Fenning’s popular Guide to the Use of the Globes first appeared in 1760 and ran to numerous editions. It was regularly used in schools, notably… (more)

    Fenning’s popular Guide to the Use of the Globes first appeared in 1760 and ran to numerous editions. It was regularly used in schools, notably that of Joseph Moon of Salisbury, who made improvements and additions to later editions, including our sixth edition. The identity of this copy’s early owner is not certain, but Barbara Priestman is a sufficiently uncommon name to make a tentative connection with a Quaker of that name who died at Pontefract (Yorks) in 1837 and was born around 1781. The same Barbara may have been among several members of the Priestman family to subscribe to the British and Foreign Bible Society in 1812 via the York Auxiliary Society.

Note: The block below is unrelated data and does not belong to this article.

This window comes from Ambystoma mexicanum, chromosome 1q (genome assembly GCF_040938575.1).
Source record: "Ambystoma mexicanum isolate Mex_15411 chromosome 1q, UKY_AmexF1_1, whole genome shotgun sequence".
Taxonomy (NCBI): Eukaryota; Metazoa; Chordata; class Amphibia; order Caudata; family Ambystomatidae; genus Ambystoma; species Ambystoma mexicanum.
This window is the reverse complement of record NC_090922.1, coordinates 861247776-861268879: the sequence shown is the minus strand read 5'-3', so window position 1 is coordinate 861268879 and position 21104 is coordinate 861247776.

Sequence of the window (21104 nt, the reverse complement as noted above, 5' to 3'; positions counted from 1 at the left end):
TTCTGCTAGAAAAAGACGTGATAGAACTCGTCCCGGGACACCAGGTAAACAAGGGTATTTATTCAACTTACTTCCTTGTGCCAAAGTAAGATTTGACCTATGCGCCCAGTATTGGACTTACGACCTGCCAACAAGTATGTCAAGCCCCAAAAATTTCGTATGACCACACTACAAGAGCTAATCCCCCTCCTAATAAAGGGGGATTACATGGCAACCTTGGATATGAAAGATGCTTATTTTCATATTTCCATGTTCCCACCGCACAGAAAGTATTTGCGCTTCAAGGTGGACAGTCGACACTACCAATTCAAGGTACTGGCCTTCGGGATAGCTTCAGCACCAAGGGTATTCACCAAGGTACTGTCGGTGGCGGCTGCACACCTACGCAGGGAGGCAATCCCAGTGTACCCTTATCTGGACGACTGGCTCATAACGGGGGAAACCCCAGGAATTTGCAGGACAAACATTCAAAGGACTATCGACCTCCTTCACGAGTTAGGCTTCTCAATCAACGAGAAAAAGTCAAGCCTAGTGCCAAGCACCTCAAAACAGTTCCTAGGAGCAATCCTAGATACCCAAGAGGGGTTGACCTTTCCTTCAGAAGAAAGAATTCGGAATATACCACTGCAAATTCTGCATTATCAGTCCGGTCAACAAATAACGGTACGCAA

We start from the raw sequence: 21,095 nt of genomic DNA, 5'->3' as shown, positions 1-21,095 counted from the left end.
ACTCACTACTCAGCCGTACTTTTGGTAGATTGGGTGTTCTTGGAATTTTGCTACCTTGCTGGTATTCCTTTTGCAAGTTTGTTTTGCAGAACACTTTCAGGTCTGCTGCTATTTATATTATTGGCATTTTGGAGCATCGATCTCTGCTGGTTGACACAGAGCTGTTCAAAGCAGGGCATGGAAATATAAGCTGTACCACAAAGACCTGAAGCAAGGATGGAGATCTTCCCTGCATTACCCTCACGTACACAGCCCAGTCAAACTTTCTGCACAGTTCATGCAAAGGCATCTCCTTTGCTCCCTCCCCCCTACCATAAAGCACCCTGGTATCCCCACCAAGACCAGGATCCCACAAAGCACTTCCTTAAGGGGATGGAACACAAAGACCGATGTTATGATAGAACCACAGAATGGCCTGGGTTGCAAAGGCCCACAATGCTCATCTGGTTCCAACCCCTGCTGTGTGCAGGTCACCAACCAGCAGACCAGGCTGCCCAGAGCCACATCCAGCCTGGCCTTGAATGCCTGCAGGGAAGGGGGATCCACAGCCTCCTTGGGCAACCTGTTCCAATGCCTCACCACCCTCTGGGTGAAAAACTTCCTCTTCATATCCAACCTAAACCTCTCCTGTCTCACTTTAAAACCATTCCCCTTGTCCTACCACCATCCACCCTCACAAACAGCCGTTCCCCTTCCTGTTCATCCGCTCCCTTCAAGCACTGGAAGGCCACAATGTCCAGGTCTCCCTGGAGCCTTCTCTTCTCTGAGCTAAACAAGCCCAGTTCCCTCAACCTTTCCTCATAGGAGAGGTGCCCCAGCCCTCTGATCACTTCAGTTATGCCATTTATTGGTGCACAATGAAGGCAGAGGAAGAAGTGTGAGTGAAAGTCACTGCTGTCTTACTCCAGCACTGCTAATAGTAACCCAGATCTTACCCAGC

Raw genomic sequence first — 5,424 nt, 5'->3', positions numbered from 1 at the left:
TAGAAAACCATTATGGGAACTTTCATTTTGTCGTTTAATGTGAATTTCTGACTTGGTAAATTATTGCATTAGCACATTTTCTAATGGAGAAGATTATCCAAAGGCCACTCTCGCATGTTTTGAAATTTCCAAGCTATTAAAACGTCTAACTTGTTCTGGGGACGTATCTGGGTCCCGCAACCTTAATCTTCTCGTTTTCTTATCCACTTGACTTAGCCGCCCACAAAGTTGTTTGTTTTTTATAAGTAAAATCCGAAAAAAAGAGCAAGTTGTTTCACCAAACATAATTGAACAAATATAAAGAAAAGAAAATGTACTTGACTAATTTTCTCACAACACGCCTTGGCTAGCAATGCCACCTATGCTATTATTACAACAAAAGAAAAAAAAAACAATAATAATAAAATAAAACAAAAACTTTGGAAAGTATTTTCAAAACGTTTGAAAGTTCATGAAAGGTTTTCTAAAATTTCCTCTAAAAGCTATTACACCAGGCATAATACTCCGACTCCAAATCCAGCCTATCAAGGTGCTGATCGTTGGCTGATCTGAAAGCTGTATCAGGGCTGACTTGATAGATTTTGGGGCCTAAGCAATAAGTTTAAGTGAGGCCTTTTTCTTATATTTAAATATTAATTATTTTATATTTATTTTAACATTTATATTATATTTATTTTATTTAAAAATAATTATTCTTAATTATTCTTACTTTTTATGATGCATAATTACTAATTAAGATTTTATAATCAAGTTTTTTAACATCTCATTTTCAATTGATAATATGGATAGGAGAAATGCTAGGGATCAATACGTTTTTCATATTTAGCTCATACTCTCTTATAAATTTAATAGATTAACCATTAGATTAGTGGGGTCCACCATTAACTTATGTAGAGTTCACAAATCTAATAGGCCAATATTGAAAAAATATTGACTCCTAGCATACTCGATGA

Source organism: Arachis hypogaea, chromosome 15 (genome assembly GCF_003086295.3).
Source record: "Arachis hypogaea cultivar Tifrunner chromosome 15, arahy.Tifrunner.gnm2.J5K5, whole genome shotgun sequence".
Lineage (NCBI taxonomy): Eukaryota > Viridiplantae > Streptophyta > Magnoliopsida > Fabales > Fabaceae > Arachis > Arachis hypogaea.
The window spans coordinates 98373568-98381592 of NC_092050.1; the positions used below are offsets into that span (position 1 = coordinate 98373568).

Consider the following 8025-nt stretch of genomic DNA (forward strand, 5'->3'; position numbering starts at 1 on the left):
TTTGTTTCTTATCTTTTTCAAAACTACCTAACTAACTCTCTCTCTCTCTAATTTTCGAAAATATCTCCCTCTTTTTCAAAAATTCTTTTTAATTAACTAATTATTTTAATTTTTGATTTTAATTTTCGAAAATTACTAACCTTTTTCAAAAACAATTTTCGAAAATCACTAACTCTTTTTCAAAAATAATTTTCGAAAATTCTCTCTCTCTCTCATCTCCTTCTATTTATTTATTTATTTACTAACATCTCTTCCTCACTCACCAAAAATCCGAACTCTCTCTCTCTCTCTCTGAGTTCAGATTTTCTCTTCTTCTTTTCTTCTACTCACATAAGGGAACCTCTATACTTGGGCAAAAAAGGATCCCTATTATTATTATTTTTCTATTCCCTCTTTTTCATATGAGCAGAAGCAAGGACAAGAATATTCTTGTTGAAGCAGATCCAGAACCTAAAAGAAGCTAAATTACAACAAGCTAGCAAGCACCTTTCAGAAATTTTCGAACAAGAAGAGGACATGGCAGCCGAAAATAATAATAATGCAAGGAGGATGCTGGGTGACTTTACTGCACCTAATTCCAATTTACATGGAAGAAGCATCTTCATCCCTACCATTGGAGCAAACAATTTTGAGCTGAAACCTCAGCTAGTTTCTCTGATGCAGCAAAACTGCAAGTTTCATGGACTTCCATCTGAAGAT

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  • Encyclopédie comique ou Recueil anglois de gaietés, de plaisanteries, de traits d’esprit, de bons mots, d’anecdotes, de portraits, d’originalités, d’aventures, de naïvetés, de balourdises, de calembourgs et de pensées graves et sérieuses. Version libre de l’anglois. by BERTIN, Théodore-Pierre. BERTIN, Théodore-Pierre. ~ Encyclopédie comique ou Recueil anglois de gaietés, de plaisanteries, de traits d’esprit, de bons mots, d’anecdotes, de portraits, d’originalités, d’aventures, de naïvetés, de balourdises, de calembourgs et de pensées graves et sérieuses. Version libre de l’anglois. Paris: chez l’Editeur, [n.d., 1800].
    [uniform with:] Les Rieurs anglais, ou Supplément a l’Encyclopédie comique, traduction libre de l’anglais. Paris: Marchand, An X [1801/2]. 2 vols bound together, pp. [4],… (more)

    [uniform with:] Les Rieurs anglais, ou Supplément a l’Encyclopédie comique, traduction libre de l’anglais. Paris: Marchand, An X [1801/2]. 2 vols bound together, pp. [4], viii, [4], 132; [4], 156, [4],20, including half-titles, plus engraved frontispiece to each volume.

    4 vols bound in 2, 12mo (175 × 95 mm), partially uncut. Later red straight grain quarter morocco, spines elaborately gilt (by Champs-Stroobants Sr). Excellent copies.